By using EB clinical practice guidelines, client preferences can be sufficiently taken into account5 (2.0)33 (13.1)102 (40.6)100 (39.8)11 (4.4)
EB clinical practice guidelines are necessary to facilitate care7 (2.8)28 (11.2)85 (33.9)114 (45.4)17 (6.8)
EB clinical practice guidelines are important in order to give clients high-quality care4 (1.6)6 (2.4)25 (10.0)127 (50.6)89 (35.5)
EB clinical practice guidelines are important in order to give clients equivalent care5 (2.0)13 (5.2)42 (16.7)136 (54.2)55 (21.9)
I use EB clinical guidelines in my daily practice4 (1.6)17 (6.8)69 (27.5)115 (45.8)46 (18.3)

The majority of the midwives found easy access to EB clinical practical guidelines crucial (91.6%) and the use of guidelines during their work essential (86.5%). However, only 43.0% of them mentioned having easy access to relevant EB clinical practice guidelines at their work and 39.1% at home. Almost one-third of the respondents (30.7%) responded neutrally towards the accessible access facility toward guidelines at home. Although 44.2% agreed that the client’s preferences could be sufficiently taken into account when using EB clinical practice guidelines, 40.6% were neutral about this statement. The same answer was obtained when asked about the facilitating role of guidelines in delivering care (52.2% agreed, 33.9% neutral). Most midwives agreed that EB clinical practice guidelines are essential in giving high quality (86.1%) and equal (76.1%) care to clients. Finally, 64.1% of the midwives agreed that they use guidelines in their work, while one-third were neutral (27.5%).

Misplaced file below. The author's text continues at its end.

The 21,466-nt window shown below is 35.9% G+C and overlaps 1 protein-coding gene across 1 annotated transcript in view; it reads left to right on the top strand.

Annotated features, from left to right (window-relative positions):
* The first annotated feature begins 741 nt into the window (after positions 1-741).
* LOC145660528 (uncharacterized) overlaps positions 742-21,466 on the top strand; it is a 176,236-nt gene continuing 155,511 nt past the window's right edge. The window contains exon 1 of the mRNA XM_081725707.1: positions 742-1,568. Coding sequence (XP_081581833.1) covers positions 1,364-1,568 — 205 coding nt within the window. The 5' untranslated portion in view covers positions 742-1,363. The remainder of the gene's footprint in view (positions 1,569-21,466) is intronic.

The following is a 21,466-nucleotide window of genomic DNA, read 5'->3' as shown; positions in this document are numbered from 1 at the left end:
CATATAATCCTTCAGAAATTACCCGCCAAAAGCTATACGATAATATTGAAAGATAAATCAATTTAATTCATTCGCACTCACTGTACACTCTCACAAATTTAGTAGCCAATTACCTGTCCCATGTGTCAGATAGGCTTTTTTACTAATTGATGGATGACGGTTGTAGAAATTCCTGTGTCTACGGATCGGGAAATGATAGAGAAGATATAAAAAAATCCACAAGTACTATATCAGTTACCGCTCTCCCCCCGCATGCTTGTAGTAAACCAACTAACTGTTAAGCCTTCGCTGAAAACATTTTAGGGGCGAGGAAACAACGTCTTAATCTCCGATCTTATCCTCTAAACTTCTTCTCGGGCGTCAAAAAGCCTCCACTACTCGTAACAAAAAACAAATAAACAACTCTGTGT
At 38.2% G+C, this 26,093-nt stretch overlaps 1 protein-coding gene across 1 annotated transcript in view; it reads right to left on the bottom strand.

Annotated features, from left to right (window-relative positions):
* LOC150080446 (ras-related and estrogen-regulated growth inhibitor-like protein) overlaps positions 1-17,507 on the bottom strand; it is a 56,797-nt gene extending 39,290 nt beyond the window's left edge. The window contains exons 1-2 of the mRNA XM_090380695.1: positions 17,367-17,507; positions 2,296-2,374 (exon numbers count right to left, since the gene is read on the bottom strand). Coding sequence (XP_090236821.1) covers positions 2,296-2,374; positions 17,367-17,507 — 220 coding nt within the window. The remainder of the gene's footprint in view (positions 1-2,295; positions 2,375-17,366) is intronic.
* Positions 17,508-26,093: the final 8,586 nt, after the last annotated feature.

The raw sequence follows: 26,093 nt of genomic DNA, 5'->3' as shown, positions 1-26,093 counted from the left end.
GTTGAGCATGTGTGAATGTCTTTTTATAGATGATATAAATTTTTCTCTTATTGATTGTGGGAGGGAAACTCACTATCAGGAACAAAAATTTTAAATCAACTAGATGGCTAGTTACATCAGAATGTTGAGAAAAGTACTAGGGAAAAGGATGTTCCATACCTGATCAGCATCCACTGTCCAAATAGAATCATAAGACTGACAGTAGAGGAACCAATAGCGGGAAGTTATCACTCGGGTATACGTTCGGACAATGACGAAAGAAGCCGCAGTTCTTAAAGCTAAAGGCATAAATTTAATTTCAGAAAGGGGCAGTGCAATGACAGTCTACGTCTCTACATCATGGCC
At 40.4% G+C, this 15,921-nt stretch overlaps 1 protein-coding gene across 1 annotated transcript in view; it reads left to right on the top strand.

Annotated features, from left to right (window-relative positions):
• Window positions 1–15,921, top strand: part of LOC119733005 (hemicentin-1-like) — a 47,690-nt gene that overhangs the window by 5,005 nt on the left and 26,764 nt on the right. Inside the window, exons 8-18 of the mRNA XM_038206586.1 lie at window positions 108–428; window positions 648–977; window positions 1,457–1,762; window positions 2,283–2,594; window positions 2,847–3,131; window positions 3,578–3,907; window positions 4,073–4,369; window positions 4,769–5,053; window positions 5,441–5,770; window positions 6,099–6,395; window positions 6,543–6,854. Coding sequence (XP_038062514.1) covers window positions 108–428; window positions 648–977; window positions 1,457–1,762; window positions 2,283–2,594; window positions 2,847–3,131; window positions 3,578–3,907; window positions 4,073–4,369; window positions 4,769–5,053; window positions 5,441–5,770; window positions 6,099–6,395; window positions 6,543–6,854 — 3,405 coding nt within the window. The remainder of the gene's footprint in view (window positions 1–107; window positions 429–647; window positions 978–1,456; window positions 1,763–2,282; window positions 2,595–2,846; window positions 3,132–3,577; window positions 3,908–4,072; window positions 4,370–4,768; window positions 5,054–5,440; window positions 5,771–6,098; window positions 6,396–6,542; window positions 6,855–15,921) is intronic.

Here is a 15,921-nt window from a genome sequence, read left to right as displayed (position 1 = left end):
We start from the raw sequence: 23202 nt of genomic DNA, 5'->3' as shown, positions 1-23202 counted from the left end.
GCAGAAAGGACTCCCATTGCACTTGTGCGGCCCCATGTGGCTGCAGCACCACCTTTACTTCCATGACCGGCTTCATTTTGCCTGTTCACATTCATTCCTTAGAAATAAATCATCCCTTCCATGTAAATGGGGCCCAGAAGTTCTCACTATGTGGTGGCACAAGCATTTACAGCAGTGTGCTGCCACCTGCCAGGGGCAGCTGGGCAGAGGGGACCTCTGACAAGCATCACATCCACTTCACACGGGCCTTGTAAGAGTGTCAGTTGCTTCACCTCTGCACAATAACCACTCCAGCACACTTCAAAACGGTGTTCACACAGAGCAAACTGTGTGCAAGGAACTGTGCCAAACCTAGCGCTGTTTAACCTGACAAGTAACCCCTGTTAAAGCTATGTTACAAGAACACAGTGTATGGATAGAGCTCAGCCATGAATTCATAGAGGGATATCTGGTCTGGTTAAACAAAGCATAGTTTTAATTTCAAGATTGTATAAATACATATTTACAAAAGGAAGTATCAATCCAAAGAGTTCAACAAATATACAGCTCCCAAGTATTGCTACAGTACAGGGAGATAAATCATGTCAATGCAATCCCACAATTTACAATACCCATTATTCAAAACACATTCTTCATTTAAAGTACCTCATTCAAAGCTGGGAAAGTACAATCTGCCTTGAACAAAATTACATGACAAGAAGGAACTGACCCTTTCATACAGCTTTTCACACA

A significant association was found between searching for scientific literature and educational level and working experience variables. A significantly higher proportion of midwives with a Master’s degree searched for scientific literature than midwives with a Bachelor’s degree (95.8% vs 73.9%, χ²=12.288, p<0.001). Furthermore, a higher number of midwives with >10 years of work experience were seeking more scientific literature than midwives with ≤10 years of experience (86.4% vs 75.2%, χ²=4.847, p=0.03). No significant correlation was seen between searching for literature and the percentage employed, EBP as part of the Bachelor’s curriculum, type of hospital, age or years since graduation.

Practice towards EBP and EB clinical practice guidelines

The majority of the respondents (80.1%) searched for scientific literature, especially for EB clinical practice guidelines (50.6%), randomized controlled trials (RCTs) (45.0%) and systematic reviews (43.0%) (Table 4). They searched for scientific literature mainly by using PubMed (58.6%) and search machines on the Internet (e.g. Google) (43.0%). Midwives read one (40.6%) or two to five (31.9%) scientific publications every month. Most midwives were aware of relevant existing EB clinical practice guidelines (73.7%) and informed where to find them (71.3%). However, only half of them knew how to search for guidelines on the Internet (55.8%).

Table 4

Practice towards EBP and EB clinical practice guidelines among midwives (N=251)

Questionn (%)
What kind of scientific literature do you search for?
Systematic reviews108 (43.0)
Meta-analyses61 (24.3)
Observational studies31 (12.4)
RCTs113 (45.0)
Case studies/case reports61 (24.3)